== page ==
To Short Man

August 19, 2015

It was Harlem’s Cotton Club, and Duke Ellington’s big band swung into a jazz rendition of Gershwin’s “Rhapsody in Blue,” as k’Lark gently puffed on his Cuban cigar. The interstellar gambler had come from nothing to make a fortune over the last few centuries, playing the long odds, betting on humanity’s continuing survival.

He’d miss this mad marvelous world and it’s quirky, creative and somewhat endearing stewards, but it was time to cash in his chips. 

Germany was making noises. A world war was brewing, and these clever Devils were on the verge of splitting the atom. No way humans were making it out of the 20th century alive.

The alien gambler decided to put it all in the interstellar market – to “short” mankind, banking they’d self destruct before the end of their 20th century.  

It was a sure thing. He was going to make a mint. 

– DeRicki Johnson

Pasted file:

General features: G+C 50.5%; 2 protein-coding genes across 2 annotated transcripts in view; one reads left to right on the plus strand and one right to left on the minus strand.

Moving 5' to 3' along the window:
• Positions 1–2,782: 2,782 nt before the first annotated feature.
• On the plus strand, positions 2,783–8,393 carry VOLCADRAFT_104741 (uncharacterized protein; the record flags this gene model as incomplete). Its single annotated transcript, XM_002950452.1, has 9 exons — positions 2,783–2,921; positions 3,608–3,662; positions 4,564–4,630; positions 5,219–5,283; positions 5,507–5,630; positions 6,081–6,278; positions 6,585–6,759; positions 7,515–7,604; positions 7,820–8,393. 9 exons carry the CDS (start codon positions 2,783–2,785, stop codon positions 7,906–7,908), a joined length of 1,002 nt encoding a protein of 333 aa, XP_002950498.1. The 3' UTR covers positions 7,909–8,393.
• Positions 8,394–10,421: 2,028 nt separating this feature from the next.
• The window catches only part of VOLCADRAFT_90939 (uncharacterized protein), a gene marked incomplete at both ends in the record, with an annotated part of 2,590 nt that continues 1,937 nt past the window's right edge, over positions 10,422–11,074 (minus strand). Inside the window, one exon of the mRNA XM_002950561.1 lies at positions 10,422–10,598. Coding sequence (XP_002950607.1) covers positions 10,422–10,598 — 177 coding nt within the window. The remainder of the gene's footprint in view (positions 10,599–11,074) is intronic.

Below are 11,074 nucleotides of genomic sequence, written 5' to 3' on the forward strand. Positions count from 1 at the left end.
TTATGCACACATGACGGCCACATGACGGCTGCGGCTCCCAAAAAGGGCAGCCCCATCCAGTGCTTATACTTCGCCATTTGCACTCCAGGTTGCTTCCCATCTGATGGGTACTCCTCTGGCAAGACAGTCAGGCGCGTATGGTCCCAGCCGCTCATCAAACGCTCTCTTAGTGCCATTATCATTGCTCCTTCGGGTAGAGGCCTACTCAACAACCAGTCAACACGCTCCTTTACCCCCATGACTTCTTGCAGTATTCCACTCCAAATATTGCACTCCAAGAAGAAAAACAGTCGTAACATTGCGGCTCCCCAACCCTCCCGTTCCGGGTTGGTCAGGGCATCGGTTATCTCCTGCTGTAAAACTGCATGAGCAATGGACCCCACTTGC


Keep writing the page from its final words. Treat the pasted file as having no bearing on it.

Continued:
[NOTE: I’m fascinated by a group of flash fiction writers that refer to themselves as “Dragons” and lay down ink at a blog called Flash!Friday. They do weekly prompts that seem like fun. This story was written in response to last week’s prompt, Flash!Friday Vol 3-36. It’s set in 1920s New York and is about a special kind of gambler that comes from nothing to insane wealth betting the odds on mankind’s survival. Didn’t have the courage to submit it. Consider this a run up to get the nerve to participate…real soon.]


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